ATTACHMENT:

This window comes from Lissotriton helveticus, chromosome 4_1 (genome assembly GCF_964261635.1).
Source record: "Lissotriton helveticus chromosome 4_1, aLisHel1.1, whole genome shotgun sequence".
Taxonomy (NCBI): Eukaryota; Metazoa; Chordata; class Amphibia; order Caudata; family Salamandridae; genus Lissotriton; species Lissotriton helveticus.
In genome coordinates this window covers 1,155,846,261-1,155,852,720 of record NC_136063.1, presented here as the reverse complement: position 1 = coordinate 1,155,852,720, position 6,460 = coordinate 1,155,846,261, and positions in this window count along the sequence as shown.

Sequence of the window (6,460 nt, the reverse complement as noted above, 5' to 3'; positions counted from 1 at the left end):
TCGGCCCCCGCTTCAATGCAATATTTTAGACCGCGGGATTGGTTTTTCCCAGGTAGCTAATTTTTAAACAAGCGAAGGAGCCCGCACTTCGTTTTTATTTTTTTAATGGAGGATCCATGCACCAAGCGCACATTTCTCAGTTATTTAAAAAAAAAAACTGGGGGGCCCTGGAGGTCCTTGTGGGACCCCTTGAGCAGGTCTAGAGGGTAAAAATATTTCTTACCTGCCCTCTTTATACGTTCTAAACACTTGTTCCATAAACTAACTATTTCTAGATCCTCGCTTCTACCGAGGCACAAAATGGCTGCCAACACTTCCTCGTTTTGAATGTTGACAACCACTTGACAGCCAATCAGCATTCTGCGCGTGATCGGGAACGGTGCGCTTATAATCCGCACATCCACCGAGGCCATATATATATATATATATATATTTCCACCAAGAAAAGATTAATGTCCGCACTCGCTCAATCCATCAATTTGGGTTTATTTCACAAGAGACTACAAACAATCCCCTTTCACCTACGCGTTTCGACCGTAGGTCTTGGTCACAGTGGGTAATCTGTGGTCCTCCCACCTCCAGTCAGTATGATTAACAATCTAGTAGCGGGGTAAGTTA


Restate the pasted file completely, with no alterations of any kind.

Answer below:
This window comes from Lissotriton helveticus, chromosome 4_1 (genome assembly GCF_964261635.1).
Source record: "Lissotriton helveticus chromosome 4_1, aLisHel1.1, whole genome shotgun sequence".
Taxonomy (NCBI): Eukaryota; Metazoa; Chordata; class Amphibia; order Caudata; family Salamandridae; genus Lissotriton; species Lissotriton helveticus.
In genome coordinates this window covers 1,155,846,261-1,155,852,720 of record NC_136063.1, presented here as the reverse complement: position 1 = coordinate 1,155,852,720, position 6,460 = coordinate 1,155,846,261, and positions in this window count along the sequence as shown.

Sequence of the window (6,460 nt, the reverse complement as noted above, 5' to 3'; positions counted from 1 at the left end):
TCGGCCCCCGCTTCAATGCAATATTTTAGACCGCGGGATTGGTTTTTCCCAGGTAGCTAATTTTTAAACAAGCGAAGGAGCCCGCACTTCGTTTTTATTTTTTTAATGGAGGATCCATGCACCAAGCGCACATTTCTCAGTTATTTAAAAAAAAAAACTGGGGGGCCCTGGAGGTCCTTGTGGGACCCCTTGAGCAGGTCTAGAGGGTAAAAATATTTCTTACCTGCCCTCTTTATACGTTCTAAACACTTGTTCCATAAACTAACTATTTCTAGATCCTCGCTTCTACCGAGGCACAAAATGGCTGCCAACACTTCCTCGTTTTGAATGTTGACAACCACTTGACAGCCAATCAGCATTCTGCGCGTGATCGGGAACGGTGCGCTTATAATCCGCACATCCACCGAGGCCATATATATATATATATATATATTTCCACCAAGAAAAGATTAATGTCCGCACTCGCTCAATCCATCAATTTGGGTTTATTTCACAAGAGACTACAAACAATCCCCTTTCACCTACGCGTTTCGACCGTAGGTCTTGGTCACAGTGGGTAATCTGTGGTCCTCCCACCTCCAGTCAGTATGATTAACAATCTAGTAGCGGGGTAAGTTA